David Rudovsky, a senior fellow at the University of Pennsylvania law school and a civil rights and criminal defense attorney, said the notion that potential jurors would be unable to distinguish criminal guilt on the officers' part from civil liability on the city's part is "a legitimate argument" for defense attorneys to make, though not one that would "carry the day" on its own.
While the settlement could bolster the defense argument that the criminal cases should be moved, it won't be "a major factor," he said, as Williams will no doubt note that "a civil settlement is inadmissible in a criminal case."
Williams did not tip his hand as to his feelings on a venue change at a separate hearing last week. While noting the importance of voir dire, he left open the possibility that the trials could end up in another jurisdiction.
Doug Colbert, a University of Maryland law professor, said there is "an enormous difference between compensating a family for their loss and finding anyone criminally responsible," and said that distinction is made in cases "almost every day."
He said a person who is unable to distinguish between the two "would not make an ideal juror," but that jurors would be educated about the distinction.
"Most lawyers and judges place a great deal of faith in the jury selection process, where we always weed out people who have formed an opinion that makes it difficult for an accused [person] to receive the fair and impartial trial they are entitled to," Colbert said.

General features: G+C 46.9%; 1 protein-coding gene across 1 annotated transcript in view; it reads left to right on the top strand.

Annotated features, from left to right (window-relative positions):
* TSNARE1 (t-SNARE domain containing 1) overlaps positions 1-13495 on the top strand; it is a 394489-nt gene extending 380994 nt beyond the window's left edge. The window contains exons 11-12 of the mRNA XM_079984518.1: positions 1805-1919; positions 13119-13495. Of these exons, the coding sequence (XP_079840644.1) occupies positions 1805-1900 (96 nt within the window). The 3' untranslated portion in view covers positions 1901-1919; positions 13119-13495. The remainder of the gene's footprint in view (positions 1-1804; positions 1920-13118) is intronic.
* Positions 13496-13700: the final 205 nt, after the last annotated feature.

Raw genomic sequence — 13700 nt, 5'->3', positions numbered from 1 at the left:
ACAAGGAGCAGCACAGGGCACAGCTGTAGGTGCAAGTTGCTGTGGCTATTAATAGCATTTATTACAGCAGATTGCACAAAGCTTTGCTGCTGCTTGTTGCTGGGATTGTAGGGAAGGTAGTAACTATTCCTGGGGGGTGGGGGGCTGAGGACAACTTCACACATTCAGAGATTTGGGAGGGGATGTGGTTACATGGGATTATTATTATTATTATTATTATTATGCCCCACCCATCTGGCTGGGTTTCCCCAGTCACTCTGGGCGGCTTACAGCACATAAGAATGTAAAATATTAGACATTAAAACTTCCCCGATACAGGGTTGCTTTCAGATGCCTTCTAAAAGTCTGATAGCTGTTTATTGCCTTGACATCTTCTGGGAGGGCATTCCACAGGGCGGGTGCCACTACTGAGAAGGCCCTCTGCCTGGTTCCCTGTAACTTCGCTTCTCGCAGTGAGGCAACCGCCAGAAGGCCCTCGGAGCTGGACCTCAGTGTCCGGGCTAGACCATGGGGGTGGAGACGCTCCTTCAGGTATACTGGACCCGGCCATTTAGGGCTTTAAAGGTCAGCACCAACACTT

It's not the first time a potential civil settlement has been raised in the case. Shortly after the criminal charges were announced, the officers' attorneys raised it in a motion to have Mosby recused from the criminal case. Williams denied that request last week.
The defense attorneys had claimed that Mosby's relationship with Gray family attorney William H. "Billy" Murphy Jr., a financial contributor to Mosby's campaign and member of her transition team, created a conflict. Murphy "has a substantial financial interest in the outcome of any criminal case against the six police officers, as any guilty finding will improve his position in any potential civil suit against the City of Baltimore and its police department," the defense attorneys argued.
Legal analysts say it's standard for lawyers to receive as much as 30 percent to 40 percent of such a payout; terms of the Gray family's arrangement with Murphy have not been disclosed publicly. Murphy declined to comment on the settlement Tuesday.
The defense attorneys also argued that several of the charges against the officers, including second-degree murder and assault, suggest intent on behalf of the officers to harm Gray, which would open the door for a federal civil suit based on the claim that Gray's constitutional rights were deprived. Such federal claims aren't limited by the state's $400,000 cap on most state claims, they noted.
In a response filing in June, prosecutors rejected the defense claims of conflict. The "notion that Mrs. Mosby would bring baseless criminal charges with the entire nation watching just so that Mr. Murphy might have some advantage in the civil case is ludicrous," they wrote.
Analysts said the proposed settlement makes the civil aspect of the case relevant along different lines — stirring up publicity when the case's high profile is under the most scrutiny.
"It's another piece of news, and it's a piece of news that is going to be widely distributed," said Amy Dillard, a University of Baltimore professor. "A lot of people want to talk about this. ... It's going to again reach a jury pool that is already saturated [with information] about this case, whether from the news or from a neighbor or from being out on the street protesting."
"It will further complicate the issue of whether you can get citizens who have not been impacted," Eldridge said, "adding fuel to that fire."
Baltimore Sun reporters Yvonne Wenger, Justin Fenton and Mark Puente contributed to this article.